On Monday night, a young man who calls himself an “unsigned artist” on Clubhouse was in a room (similar to a chat) with me and 250 others.
The topic was speaking with confidence.
The man raised his hand, asking for feedback on a poem about the ruthless streets and people he’s known all his life.
Clubhouse is an audio-only app, so everyone in the room could only hear this man’s voice.
A deep baritone enveloped with the thickness of the streets.
His avatar was a logo; we had no idea what he looked like.
We went merely by the sound of his voice, his mumbled words, his quick cadence.
It was nearly impossible to understand his words.
He raced awkwardly through his poem and asked for feedback.
He apologized for sounding “so ghetto."
One of the moderators on stage with me asked him respectfully to slow down, enunciate and recite the poem again.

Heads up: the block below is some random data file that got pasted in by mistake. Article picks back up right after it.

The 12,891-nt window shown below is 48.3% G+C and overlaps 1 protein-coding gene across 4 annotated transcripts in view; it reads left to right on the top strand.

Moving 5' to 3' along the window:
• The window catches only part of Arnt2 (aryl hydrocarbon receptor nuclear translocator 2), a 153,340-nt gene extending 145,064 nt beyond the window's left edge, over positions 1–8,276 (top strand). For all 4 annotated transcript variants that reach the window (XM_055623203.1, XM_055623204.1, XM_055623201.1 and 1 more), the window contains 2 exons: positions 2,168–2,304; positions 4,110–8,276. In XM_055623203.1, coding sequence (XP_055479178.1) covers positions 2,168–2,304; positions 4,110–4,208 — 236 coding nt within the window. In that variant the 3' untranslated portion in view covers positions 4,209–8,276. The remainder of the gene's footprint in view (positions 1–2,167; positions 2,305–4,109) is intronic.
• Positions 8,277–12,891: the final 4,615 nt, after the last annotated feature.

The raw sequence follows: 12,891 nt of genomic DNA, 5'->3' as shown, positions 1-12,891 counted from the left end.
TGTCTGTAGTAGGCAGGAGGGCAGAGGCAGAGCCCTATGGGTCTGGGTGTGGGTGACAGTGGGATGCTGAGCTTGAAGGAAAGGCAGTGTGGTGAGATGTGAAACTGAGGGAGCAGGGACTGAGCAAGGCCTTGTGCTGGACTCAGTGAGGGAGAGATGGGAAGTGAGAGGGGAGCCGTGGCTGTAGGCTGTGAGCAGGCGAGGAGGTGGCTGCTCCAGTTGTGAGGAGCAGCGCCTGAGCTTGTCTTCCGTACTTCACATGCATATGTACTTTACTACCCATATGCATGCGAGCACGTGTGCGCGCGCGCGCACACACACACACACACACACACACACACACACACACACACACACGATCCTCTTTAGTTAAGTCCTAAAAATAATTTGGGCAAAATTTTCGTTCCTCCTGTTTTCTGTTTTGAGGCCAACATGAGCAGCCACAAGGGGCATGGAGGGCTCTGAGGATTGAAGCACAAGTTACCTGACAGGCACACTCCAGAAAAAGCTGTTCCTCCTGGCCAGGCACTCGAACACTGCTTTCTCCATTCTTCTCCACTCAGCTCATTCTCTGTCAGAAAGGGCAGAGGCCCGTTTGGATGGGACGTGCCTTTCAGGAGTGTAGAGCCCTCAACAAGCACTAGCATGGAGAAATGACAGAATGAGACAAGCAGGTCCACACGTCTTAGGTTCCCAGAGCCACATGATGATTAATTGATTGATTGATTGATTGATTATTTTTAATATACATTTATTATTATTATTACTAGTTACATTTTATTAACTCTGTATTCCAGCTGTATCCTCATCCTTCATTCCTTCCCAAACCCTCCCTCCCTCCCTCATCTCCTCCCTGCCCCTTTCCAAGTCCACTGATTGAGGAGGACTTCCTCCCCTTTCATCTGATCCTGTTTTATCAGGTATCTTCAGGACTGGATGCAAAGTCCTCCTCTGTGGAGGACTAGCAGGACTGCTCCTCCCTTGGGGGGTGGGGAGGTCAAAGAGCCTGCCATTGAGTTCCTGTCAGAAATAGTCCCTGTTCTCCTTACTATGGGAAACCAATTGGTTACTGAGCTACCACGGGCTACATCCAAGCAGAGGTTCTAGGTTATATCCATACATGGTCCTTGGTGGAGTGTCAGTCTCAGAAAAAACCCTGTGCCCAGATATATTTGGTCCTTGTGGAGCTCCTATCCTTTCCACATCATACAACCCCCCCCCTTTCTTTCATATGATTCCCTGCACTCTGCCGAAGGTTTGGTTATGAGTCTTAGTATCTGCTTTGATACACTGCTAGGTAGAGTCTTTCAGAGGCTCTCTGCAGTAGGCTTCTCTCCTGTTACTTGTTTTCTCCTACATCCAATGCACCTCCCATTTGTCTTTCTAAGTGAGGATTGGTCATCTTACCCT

The feedback came in heaps of praise and love for this young man who...
Leaders are not supposed to know everything.
Plain and simple.
People everywhere—whether they are entrepreneurs, stay-at-home parents or retired—most often succeed when they are willing to ask for help.
They are smart about their strengths and weaknesses.
Like many entrepreneurs, I used to think that asking for help or admitting you don’t know something was a sign of weakness. But a few years into my entrepreneurial journey, I began thinking about delegation as a sign of humility; of being a human being.
You just can't know everything.
No one does. And no one ever will.
Leaders appreciate and respect what they know—and don’t know.
They don’t see themselves as incompetent. They take a different approach by knowing they don't have to know everything.
Instead, successful folks look for people...